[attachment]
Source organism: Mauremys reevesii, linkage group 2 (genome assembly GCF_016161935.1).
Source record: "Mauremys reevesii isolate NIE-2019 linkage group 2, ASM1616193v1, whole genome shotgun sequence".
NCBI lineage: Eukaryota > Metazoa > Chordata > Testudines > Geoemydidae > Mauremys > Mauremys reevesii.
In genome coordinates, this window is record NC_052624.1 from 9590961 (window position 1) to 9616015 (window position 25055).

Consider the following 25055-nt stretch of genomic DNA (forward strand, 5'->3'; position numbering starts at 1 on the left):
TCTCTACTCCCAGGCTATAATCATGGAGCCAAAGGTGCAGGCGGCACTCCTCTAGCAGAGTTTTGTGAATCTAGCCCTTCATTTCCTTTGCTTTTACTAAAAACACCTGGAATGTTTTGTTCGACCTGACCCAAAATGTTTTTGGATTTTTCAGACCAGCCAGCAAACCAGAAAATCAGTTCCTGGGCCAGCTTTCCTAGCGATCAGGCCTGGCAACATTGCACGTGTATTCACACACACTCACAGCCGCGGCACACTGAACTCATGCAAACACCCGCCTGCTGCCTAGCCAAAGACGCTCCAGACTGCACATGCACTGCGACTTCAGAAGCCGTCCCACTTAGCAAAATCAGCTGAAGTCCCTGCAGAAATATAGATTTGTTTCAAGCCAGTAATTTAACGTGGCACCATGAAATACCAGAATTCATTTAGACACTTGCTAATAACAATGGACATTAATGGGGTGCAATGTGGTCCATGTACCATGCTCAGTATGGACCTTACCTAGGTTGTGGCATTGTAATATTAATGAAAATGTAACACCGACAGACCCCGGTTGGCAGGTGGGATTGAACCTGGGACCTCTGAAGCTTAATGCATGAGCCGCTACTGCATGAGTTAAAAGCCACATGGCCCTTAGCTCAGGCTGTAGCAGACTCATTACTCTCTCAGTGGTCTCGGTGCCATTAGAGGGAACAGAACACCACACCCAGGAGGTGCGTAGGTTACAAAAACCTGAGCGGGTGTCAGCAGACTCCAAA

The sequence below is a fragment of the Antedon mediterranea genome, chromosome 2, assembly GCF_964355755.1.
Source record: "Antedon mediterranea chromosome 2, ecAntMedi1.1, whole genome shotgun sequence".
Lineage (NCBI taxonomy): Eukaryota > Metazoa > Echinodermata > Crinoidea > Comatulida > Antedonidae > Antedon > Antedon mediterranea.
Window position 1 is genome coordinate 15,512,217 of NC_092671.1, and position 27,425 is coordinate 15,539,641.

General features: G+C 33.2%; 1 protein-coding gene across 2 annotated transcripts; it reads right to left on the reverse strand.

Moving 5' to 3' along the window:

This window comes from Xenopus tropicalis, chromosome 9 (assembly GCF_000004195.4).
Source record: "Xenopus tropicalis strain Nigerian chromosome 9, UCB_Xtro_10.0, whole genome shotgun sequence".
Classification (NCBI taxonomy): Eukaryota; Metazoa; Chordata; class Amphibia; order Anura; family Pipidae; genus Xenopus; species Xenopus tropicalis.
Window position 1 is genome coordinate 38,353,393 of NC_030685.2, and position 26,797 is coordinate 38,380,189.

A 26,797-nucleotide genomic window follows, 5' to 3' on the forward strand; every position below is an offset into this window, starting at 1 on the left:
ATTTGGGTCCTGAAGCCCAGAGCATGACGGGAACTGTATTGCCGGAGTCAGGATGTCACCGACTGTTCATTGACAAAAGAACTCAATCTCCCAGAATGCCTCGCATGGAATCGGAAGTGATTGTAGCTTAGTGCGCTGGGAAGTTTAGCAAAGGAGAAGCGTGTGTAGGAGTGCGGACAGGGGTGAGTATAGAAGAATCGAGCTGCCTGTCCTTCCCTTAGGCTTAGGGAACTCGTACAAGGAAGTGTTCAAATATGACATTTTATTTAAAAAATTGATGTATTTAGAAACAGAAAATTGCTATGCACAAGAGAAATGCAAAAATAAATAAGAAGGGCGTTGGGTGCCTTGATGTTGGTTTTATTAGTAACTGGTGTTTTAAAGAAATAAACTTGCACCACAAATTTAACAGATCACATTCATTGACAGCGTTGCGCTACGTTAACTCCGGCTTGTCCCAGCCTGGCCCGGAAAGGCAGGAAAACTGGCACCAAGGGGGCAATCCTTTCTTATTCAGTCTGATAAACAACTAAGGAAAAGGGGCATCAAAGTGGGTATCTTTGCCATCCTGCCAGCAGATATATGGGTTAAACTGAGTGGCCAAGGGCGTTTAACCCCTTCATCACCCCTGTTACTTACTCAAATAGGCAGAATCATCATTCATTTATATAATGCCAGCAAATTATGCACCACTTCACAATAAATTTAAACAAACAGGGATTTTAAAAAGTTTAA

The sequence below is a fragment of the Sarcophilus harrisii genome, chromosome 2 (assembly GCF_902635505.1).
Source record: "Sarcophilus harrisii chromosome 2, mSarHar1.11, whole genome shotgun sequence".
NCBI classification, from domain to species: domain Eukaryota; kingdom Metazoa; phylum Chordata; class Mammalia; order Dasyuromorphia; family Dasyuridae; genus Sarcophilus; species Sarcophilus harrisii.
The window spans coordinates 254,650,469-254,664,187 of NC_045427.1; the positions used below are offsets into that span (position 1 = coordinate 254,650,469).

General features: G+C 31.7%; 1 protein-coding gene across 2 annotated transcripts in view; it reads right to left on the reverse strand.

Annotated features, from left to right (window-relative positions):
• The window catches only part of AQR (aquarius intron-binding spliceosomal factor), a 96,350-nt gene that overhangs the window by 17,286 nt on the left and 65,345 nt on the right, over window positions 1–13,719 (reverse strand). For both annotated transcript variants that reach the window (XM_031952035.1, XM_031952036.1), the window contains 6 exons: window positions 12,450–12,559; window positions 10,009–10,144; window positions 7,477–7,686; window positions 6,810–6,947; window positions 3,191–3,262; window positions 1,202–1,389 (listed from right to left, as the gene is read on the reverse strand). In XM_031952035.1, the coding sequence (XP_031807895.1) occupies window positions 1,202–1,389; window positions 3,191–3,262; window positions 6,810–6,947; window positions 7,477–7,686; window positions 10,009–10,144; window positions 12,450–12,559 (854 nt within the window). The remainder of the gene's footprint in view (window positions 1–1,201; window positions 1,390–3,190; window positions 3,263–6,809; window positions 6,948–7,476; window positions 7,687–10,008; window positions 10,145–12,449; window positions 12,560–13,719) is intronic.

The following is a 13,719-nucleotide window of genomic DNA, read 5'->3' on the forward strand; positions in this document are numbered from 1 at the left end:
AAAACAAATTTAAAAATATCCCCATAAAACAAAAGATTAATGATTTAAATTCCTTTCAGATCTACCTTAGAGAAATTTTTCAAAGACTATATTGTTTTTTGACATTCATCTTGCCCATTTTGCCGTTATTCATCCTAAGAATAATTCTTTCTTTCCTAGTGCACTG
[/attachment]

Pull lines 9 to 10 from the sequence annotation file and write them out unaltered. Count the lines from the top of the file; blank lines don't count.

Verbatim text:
Lineage (NCBI taxonomy): Eukaryota > Metazoa > Echinodermata > Crinoidea > Comatulida > Antedonidae > Antedon > Antedon mediterranea.
Window position 1 is genome coordinate 15,512,217 of NC_092671.1, and position 27,425 is coordinate 15,539,641.